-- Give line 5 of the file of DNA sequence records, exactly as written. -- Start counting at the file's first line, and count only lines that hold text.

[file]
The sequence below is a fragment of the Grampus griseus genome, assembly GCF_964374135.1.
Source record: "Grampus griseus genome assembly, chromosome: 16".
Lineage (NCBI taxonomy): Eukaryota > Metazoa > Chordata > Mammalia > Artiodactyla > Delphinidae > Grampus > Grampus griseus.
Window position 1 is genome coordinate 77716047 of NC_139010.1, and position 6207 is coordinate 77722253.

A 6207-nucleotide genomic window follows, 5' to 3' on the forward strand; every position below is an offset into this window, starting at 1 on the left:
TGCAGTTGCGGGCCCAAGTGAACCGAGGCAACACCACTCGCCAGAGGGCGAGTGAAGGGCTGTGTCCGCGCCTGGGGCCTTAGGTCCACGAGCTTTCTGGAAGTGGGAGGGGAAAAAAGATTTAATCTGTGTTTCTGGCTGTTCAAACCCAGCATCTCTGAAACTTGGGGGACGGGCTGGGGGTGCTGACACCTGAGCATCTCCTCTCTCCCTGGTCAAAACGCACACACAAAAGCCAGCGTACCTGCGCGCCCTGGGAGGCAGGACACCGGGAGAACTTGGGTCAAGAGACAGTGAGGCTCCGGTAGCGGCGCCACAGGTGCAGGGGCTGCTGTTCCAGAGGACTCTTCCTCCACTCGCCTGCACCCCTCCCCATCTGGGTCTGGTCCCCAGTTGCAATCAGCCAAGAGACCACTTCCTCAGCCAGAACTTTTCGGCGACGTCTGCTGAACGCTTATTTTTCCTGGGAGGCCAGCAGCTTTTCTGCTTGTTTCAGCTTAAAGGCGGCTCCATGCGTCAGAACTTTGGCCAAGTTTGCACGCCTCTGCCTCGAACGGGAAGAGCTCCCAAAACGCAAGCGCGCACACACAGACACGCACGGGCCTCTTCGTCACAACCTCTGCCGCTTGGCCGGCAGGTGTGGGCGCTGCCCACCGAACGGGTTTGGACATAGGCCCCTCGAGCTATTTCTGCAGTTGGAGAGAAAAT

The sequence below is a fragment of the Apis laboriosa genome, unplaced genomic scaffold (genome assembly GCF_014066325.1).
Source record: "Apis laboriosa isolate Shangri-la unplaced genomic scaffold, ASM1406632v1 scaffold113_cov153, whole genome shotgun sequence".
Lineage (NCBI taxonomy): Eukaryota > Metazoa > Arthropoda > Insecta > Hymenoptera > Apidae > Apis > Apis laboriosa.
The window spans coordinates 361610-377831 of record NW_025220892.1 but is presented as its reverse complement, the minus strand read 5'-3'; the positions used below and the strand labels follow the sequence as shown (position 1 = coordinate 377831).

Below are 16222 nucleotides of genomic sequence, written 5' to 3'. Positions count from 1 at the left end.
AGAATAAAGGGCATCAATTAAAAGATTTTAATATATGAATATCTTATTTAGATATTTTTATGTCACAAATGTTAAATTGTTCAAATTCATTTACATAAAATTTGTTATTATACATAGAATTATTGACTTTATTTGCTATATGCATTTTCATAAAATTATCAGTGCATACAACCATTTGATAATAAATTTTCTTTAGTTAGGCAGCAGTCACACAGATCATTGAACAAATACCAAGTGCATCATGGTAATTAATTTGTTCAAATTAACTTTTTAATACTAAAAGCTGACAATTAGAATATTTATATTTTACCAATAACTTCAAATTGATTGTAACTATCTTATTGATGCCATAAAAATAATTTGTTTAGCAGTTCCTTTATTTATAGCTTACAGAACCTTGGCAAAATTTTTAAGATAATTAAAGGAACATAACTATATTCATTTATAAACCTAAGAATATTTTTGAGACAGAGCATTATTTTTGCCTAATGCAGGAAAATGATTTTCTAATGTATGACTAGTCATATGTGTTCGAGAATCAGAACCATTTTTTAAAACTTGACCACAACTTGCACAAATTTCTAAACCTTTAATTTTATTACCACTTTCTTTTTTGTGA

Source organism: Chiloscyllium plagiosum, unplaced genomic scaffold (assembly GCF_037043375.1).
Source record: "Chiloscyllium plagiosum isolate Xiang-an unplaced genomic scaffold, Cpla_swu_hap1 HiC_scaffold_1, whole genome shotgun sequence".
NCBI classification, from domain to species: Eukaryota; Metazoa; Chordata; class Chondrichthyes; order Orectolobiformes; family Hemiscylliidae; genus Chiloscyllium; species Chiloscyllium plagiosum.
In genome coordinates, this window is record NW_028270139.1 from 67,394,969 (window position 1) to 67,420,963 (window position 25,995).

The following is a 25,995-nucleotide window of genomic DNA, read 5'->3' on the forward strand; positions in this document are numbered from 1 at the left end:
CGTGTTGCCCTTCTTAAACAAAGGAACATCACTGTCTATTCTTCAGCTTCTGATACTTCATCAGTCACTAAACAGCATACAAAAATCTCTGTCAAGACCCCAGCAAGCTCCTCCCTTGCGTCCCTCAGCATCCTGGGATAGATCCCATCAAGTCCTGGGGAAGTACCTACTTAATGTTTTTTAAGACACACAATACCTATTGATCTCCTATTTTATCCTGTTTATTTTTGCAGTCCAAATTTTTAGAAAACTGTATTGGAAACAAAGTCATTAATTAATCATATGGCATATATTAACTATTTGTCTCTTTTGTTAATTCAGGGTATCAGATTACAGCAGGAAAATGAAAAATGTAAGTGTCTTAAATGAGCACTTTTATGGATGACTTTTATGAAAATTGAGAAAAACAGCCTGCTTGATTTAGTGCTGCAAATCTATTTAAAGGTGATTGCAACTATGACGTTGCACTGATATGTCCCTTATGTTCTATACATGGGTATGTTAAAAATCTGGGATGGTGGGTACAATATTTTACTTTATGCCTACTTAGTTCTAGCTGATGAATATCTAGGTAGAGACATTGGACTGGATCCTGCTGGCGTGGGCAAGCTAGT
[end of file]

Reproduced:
A 6207-nucleotide genomic window follows, 5' to 3' on the forward strand; every position below is an offset into this window, starting at 1 on the left: